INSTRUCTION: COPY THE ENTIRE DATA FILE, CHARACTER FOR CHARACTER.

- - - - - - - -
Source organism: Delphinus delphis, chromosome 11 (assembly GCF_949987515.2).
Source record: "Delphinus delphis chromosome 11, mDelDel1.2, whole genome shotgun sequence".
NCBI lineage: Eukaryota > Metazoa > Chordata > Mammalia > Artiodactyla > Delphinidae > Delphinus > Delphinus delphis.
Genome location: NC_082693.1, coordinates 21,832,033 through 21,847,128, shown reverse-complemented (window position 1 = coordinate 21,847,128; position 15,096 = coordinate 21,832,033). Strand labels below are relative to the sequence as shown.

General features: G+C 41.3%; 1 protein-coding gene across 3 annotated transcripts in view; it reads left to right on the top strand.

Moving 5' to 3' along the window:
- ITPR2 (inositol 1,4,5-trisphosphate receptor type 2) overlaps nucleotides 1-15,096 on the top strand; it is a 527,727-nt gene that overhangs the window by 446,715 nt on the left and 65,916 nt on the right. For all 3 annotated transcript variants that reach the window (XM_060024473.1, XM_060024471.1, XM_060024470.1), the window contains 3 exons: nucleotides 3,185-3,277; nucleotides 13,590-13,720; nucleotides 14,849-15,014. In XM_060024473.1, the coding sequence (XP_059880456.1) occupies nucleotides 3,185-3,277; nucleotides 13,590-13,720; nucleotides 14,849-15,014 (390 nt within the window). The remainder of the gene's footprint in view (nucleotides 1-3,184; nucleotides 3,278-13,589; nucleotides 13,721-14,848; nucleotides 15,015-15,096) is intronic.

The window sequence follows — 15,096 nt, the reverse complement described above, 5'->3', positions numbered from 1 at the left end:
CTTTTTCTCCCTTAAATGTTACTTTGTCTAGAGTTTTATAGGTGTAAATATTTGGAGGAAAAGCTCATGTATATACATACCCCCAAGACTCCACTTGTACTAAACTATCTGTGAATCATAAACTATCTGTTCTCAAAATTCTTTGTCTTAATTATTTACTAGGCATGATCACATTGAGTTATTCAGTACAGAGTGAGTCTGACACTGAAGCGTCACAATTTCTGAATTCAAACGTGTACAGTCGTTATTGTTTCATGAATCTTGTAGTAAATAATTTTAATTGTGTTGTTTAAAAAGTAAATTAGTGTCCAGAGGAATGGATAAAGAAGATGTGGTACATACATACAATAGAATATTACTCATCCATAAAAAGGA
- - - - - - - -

Source organism: Delphinus delphis, chromosome 11 (assembly GCF_949987515.2).
Source record: "Delphinus delphis chromosome 11, mDelDel1.2, whole genome shotgun sequence".
NCBI lineage: Eukaryota > Metazoa > Chordata > Mammalia > Artiodactyla > Delphinidae > Delphinus > Delphinus delphis.
Genome location: NC_082693.1, coordinates 21,832,033 through 21,847,128, shown reverse-complemented (window position 1 = coordinate 21,847,128; position 15,096 = coordinate 21,832,033). Strand labels below are relative to the sequence as shown.

General features: G+C 41.3%; 1 protein-coding gene across 3 annotated transcripts in view; it reads left to right on the top strand.

Moving 5' to 3' along the window:
- ITPR2 (inositol 1,4,5-trisphosphate receptor type 2) overlaps nucleotides 1-15,096 on the top strand; it is a 527,727-nt gene that overhangs the window by 446,715 nt on the left and 65,916 nt on the right. For all 3 annotated transcript variants that reach the window (XM_060024473.1, XM_060024471.1, XM_060024470.1), the window contains 3 exons: nucleotides 3,185-3,277; nucleotides 13,590-13,720; nucleotides 14,849-15,014. In XM_060024473.1, the coding sequence (XP_059880456.1) occupies nucleotides 3,185-3,277; nucleotides 13,590-13,720; nucleotides 14,849-15,014 (390 nt within the window). The remainder of the gene's footprint in view (nucleotides 1-3,184; nucleotides 3,278-13,589; nucleotides 13,721-14,848; nucleotides 15,015-15,096) is intronic.

The window sequence follows — 15,096 nt, the reverse complement described above, 5'->3', positions numbered from 1 at the left end:
CTTTTTCTCCCTTAAATGTTACTTTGTCTAGAGTTTTATAGGTGTAAATATTTGGAGGAAAAGCTCATGTATATACATACCCCCAAGACTCCACTTGTACTAAACTATCTGTGAATCATAAACTATCTGTTCTCAAAATTCTTTGTCTTAATTATTTACTAGGCATGATCACATTGAGTTATTCAGTACAGAGTGAGTCTGACACTGAAGCGTCACAATTTCTGAATTCAAACGTGTACAGTCGTTATTGTTTCATGAATCTTGTAGTAAATAATTTTAATTGTGTTGTTTAAAAAGTAAATTAGTGTCCAGAGGAATGGATAAAGAAGATGTGGTACATACATACAATAGAATATTACTCATCCATAAAAAGGA